This paper by William Lazonick and Mariana Mazzucato offers a new perspective on why ‘smart’ innovation-led growth has not led to ‘inclusive growth’. It argues that there is a disproportionate balance between the ‘collective’ distribution of risk taking in the innovation process, and the increasingly narrow distribution of the rewards. It proceeds to set out a “Risk-Reward Nexus” framework for understanding the relationship between innovation and inequality, and concludes with key policy implications.
Whether we blame the robots or not, there is a clear trend in both the US and British economies towards stagnating (or even falling) median incomes and job creation in lower productivity sectors. One potential solution comes from Wendy Carlin who notes that what we commonly think of as low productivity sectors can also be thought of as ‘employment-intense sectors’.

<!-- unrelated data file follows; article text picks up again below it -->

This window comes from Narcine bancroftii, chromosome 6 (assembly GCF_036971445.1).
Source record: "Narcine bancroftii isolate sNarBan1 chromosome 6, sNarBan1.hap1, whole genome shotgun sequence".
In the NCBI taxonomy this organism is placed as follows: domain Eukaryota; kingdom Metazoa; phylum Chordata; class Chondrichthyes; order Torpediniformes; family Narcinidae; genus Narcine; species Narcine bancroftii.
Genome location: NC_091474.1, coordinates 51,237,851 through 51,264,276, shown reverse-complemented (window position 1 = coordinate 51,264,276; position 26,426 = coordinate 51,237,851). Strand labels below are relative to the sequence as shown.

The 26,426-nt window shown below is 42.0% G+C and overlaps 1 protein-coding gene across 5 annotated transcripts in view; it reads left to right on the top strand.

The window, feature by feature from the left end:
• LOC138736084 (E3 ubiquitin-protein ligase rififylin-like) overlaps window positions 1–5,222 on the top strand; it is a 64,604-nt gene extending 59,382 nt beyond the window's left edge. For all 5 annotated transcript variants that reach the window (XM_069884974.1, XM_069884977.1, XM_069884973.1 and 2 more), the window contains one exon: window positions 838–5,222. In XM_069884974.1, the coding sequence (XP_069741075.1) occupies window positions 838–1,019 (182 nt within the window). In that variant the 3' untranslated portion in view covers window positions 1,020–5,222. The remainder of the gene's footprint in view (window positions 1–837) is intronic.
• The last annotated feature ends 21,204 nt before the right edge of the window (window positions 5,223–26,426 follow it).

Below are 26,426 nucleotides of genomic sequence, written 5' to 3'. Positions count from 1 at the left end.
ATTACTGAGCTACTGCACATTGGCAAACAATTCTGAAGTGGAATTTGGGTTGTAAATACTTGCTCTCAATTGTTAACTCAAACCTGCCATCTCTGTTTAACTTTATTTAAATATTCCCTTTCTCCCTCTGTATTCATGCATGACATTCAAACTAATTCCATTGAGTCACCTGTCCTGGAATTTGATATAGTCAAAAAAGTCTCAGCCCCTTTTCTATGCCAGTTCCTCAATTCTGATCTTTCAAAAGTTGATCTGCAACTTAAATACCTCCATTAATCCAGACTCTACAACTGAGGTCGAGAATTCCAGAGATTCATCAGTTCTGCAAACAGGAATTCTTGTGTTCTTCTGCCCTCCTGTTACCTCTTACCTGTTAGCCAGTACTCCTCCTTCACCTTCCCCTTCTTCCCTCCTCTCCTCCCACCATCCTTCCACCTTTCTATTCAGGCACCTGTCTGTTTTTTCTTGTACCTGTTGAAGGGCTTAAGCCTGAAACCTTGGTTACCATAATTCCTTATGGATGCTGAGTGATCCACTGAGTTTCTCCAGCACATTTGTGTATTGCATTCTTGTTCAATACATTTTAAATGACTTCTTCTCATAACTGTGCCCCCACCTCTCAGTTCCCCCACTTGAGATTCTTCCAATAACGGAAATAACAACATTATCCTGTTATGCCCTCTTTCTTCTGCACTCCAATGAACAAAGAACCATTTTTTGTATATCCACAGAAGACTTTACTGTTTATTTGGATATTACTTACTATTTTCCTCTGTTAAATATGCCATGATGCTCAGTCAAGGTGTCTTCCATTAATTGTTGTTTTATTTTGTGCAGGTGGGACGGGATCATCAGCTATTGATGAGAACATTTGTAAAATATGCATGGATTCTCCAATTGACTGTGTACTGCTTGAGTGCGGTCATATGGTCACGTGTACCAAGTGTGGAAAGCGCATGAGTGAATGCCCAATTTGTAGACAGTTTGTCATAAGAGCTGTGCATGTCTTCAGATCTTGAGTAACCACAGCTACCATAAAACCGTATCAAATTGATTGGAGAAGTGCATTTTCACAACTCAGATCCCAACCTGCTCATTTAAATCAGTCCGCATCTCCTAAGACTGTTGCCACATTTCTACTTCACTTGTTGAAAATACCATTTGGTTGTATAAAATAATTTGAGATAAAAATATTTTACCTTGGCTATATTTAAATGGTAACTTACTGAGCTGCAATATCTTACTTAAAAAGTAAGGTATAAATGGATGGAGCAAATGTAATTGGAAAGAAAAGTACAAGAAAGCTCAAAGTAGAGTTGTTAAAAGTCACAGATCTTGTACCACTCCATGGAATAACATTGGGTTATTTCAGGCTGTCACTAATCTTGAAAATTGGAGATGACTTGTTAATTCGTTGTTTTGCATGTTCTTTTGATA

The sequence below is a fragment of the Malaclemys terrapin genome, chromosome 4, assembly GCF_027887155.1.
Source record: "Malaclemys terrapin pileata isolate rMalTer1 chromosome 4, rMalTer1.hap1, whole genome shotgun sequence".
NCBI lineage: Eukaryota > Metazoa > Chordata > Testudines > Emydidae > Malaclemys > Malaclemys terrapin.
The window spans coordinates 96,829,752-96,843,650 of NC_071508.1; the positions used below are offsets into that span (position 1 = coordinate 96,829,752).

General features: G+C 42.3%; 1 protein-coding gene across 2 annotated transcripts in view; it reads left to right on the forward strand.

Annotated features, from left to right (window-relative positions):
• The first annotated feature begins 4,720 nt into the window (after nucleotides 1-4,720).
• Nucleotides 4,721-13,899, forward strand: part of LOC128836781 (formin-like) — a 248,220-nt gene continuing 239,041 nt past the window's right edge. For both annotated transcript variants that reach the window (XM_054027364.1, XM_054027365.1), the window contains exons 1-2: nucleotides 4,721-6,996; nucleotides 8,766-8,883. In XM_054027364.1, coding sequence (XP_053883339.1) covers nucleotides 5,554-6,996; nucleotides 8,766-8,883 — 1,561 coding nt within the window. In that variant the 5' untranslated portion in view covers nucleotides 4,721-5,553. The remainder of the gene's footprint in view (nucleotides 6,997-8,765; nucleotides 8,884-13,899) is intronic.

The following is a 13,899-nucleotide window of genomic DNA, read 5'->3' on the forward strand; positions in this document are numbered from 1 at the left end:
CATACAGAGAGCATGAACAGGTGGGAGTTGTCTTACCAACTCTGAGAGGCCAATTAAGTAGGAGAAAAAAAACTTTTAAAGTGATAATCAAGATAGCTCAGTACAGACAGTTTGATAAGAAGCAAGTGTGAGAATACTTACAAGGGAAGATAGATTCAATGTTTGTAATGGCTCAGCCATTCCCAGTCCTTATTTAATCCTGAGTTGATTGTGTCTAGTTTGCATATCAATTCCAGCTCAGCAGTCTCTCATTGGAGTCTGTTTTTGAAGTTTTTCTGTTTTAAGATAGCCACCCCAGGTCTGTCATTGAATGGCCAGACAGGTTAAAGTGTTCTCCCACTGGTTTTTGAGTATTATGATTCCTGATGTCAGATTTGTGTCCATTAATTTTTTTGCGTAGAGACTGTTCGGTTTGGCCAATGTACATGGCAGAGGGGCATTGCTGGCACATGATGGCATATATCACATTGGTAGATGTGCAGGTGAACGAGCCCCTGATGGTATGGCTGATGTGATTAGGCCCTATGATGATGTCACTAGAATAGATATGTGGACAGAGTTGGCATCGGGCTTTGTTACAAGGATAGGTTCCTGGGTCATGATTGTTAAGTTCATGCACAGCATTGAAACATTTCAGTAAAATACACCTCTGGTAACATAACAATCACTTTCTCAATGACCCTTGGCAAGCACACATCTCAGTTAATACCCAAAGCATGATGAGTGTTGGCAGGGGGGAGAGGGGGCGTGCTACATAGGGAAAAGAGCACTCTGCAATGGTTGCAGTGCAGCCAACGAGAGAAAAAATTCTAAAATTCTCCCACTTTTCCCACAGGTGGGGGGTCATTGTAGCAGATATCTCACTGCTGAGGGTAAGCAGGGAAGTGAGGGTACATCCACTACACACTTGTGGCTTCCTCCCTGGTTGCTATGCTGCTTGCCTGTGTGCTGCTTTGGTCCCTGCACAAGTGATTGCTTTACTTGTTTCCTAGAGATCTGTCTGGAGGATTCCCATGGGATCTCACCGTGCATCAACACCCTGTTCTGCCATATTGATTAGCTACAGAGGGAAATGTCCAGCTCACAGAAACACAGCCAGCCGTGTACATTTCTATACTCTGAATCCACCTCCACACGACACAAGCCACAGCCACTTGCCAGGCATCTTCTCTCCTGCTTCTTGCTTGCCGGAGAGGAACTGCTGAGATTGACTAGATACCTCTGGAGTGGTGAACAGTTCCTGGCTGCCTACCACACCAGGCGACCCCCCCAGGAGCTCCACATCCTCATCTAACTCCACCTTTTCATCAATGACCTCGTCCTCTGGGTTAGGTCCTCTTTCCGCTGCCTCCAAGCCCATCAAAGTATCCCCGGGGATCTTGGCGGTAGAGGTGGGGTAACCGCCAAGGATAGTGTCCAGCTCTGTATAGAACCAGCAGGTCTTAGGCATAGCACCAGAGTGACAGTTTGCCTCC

We can all become better off as a result of falling prices for the goods and services where productivity growth is fastest. Because of the cheapening of the products of other services, we can more easily afford the products of the stagnant services. And if the stagnant services are financed through taxation, a higher tax burden is inevitable. Again, this is a sign of success not failure of the economy – the higher tax burden is paid for by the higher living standards that come from the higher productivity growth elsewhere.
In other words differential productivity growth need not be seen as a problem – instead society as whole can benefit from rising productivity in some high growth sectors by using the proceeds of this growth to pay for decent services. The problem comes when the benefits of higher productivity growth are not equally distributed. This, sadly, has certainly been the case in the UK over the past few decades:
Ultimately the challenge for policy makers is to find a way of boosting living standards for those in the middle and below and ensuring the rewards from growth are better distributed. But meeting that challenge means first identifying the drivers of stagnant median incomes and diverging rewards from growth.